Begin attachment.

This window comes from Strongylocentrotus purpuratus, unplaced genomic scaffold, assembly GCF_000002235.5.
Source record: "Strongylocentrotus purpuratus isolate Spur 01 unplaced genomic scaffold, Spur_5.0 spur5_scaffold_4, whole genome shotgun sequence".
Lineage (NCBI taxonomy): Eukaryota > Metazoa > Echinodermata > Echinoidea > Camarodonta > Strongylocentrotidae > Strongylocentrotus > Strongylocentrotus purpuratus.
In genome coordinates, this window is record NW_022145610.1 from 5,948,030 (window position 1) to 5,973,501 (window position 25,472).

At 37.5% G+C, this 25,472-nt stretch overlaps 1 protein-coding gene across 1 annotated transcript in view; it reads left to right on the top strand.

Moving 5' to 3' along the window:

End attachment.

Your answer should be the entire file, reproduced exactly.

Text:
This window comes from Strongylocentrotus purpuratus, unplaced genomic scaffold, assembly GCF_000002235.5.
Source record: "Strongylocentrotus purpuratus isolate Spur 01 unplaced genomic scaffold, Spur_5.0 spur5_scaffold_4, whole genome shotgun sequence".
Lineage (NCBI taxonomy): Eukaryota > Metazoa > Echinodermata > Echinoidea > Camarodonta > Strongylocentrotidae > Strongylocentrotus > Strongylocentrotus purpuratus.
In genome coordinates, this window is record NW_022145610.1 from 5,948,030 (window position 1) to 5,973,501 (window position 25,472).

At 37.5% G+C, this 25,472-nt stretch overlaps 1 protein-coding gene across 1 annotated transcript in view; it reads left to right on the top strand.

Moving 5' to 3' along the window: